During his trip to Europe, President Trump criticized Germany, Europe’s most populous democracy and pivotal NATO ally as being “totally controlled by Russia.” And, if that wasn’t clear enough, he reiterated this by saying, “Germany, as far I’m concerned, is captive to Russia … So we’re supposed to protect Germany, but they’re getting their energy from Russia.”

For good measure, Trump noted that Germany is not meeting its obligations under the NATO defense alliance to spend 2 percent of GDP on their military — Berlin spends a paltry 1.2 percent of their economy on defense. Other than the U.S., only four of other 28 NATO members meet the threshold.

Trump’s remarks made a lot of people in Europe and America uncomfortable. His remarks are also true.

Germany has had a fraught relationship with Russian oil and gas. When the industrialized world shifted from coal to oil for transportation 100 years ago, Germany found itself without appreciable oil reserves. Germany’s World War II military and its operations were shaped by this lack of oil, with the vaunted blitzkrieg largely dependent on horse transportation. Germany’s first crushing defeat, at Stalingrad in early 1943, was a direct result of Hitler’s failed attempt to seize the Russian oilfields in the Caucasus.

German environmental policies over the past 20 years have led to the shedding of both coal and nuclear generating stations, as President Trump reminded German Chancellor Angela Merkel. Wind power and natural gas have filled the void — with 40 percent of the natural gas burned in Germany coming from Russia.

Shockingly, to an American public fed a steady diet about alleged collusion between Putin’s Russia and the Trump campaign, the German political scene features more than collusion — it has open collaboration. Gerhard Schroeder, for seven years the chancellor of Germany until his defeat at the hands of Angela Merkel in 2005, counts himself a friend of Vladimir Putin.

Schroeder was on the board of Gazprom, Russia’s giant state-owned natural gas company that provided Europe with some 40 percent of its gas in 2017 — until he was named chairman of the board of directors of Rosneft, Russia’s largest oil company, also owned by the Russian government.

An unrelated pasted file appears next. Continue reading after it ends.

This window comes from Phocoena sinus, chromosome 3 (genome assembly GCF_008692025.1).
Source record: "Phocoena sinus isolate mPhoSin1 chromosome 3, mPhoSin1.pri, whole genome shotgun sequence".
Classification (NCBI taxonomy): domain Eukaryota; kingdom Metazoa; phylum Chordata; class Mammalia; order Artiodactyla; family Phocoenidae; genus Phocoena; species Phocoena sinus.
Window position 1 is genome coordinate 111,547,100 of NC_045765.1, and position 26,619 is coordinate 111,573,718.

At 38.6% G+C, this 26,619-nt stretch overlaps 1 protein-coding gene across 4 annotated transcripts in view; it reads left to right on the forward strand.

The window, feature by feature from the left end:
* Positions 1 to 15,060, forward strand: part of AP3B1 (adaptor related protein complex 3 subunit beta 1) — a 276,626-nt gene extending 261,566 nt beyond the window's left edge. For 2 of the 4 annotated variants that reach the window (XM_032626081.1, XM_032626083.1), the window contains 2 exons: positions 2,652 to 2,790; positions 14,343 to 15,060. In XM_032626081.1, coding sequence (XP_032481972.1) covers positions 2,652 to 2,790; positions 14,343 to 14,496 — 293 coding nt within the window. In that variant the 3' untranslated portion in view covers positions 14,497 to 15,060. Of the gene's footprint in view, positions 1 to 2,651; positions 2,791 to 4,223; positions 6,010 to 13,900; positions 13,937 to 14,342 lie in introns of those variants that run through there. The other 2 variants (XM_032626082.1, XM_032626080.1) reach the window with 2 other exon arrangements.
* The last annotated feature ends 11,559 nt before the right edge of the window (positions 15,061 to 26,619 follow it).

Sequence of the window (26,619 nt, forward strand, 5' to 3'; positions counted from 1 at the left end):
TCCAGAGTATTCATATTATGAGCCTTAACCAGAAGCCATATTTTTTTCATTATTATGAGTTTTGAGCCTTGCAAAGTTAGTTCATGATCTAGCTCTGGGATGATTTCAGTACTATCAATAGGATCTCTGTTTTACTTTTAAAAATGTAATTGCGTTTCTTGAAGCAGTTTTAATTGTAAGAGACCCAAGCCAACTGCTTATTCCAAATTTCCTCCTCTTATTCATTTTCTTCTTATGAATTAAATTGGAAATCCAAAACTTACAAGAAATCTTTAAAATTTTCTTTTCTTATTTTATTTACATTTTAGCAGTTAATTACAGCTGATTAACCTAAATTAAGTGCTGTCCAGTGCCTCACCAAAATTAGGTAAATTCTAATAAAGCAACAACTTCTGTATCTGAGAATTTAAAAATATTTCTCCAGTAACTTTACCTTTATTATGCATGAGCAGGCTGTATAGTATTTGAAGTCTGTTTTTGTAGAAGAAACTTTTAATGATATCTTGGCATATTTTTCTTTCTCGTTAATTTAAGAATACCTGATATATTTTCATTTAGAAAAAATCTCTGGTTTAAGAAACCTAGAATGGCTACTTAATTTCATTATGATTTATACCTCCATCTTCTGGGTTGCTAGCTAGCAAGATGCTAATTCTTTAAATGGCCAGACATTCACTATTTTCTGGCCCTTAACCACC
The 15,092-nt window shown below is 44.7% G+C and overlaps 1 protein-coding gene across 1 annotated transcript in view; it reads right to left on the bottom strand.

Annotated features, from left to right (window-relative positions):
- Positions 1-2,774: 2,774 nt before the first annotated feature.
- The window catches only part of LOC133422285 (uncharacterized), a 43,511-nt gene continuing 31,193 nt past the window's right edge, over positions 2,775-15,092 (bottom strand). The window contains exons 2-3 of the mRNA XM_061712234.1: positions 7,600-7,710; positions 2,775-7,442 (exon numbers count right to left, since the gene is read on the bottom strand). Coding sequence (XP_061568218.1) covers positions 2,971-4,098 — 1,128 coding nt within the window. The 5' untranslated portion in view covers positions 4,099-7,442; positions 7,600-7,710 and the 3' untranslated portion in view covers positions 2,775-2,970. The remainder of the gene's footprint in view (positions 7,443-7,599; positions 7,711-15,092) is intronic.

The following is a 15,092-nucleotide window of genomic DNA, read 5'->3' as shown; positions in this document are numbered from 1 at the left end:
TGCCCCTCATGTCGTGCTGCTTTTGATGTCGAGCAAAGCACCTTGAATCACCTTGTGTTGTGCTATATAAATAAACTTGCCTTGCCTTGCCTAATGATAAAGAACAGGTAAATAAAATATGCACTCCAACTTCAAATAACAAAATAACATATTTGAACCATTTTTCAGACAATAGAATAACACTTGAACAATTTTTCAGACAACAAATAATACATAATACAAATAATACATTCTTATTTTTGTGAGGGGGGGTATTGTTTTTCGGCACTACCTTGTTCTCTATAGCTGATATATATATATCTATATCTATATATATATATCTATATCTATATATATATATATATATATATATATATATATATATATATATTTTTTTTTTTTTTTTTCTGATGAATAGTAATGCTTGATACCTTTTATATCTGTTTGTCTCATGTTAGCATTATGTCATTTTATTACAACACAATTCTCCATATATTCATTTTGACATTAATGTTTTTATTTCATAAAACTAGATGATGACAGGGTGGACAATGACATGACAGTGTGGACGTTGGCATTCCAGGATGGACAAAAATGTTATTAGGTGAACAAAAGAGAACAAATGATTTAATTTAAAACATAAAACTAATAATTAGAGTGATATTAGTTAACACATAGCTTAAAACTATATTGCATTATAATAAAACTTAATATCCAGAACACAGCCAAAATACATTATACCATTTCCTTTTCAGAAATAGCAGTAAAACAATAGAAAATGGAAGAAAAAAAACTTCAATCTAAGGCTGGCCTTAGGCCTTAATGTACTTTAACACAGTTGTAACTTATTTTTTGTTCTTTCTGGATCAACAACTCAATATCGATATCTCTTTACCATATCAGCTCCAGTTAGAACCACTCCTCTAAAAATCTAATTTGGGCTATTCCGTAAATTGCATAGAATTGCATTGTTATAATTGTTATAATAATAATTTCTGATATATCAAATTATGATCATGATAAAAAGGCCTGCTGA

Schroeder, who once called Putin a “flawless democrat,” remains a formidable force in German politics. The most prominent member of the Social Democratic Party, Merkel’s junior coalition partner, Schroeder attacked Trump last year in a speech to party members, saying, “What happens in the U.S. needs to be openly and harshly criticized.” Schroeder labeled America’s political influence as “monstrous,” called for better relations with Russia, and told Germany to ignore President Trump’s call to meet its 2 percent defense spending commitment to NATO. Schroeder, who has earned millions by serving on the boards of two state-owned Russian energy companies, didn’t mention Ukraine, Crimea, or Russian human rights abuses in his speech. He was roundly applauded by party members.

Meanwhile, Gazprom is working to double its gas exports to Germany and Western Europe next year through an expansion of the Nord Stream gas pipeline under the Baltic Sea.

But, as with Soviet efforts to expand oil exports to Europe during the Cold War, the Nord Stream expansion has been hit with U.S. economic sanctions.

After President Ronald Reagan imposed an embargo on the Soviet oil pipeline to Europe in 1981, the French foreign minister declared “the end of the Atlantic Alliance.” Current U.S. efforts to wean NATO partners off their dependence on Russian energy have been met with similar European pushback.

But an alternative is rapidly developing that will give Europe options that will greatly diminish the Russian chokehold on Europe’s energy needs: American natural gas. Liquefied natural gas exports from America quadrupled last year and are expected to expand another five-fold next year as the U.S. is on track to produce some 43 trillion cubic feet of natural gas by 2050 — some 2.5 times the production of Russia’s Gazprom.

The U.S. is on pace to become the world’s third-largest liquefied natural gas exporter by 2020, behind only Australia and Qatar, with 3.5 trillion cubic feet per year expected to go abroad that year.

With so much money and power at stake, however, other nations have a keen interest in stopping American energy production. In 2012, the anti-fracking film “Promised Land,” staring Matt Damon, was financed by the oil and gas-exporting families that rule the United Arab Emirates. Meanwhile, following a script that they’ve followed since the Russian revolution in 1917, Moscow has worked to undermine the West by secretly financing anti-fracking environmentalist groups around the planet. Russia has even set up an offshore shell company in Bermuda to wire money to U.S. environmental nonprofits such as the Sierra Club and League of Conservation Voters Education Fund to whip up anti-fracking activism.

And, while some states such as California and New York have moved to “keep it in the ground,” Texas and other states with large natural gas reserves have encouraged the use of safe and improved oil and gas recovery technology to boost production.

America’s growing energy dominance isn’t just good for Americans — it will also help our European allies stiffen their resolve in the face of mounting Russian pressure.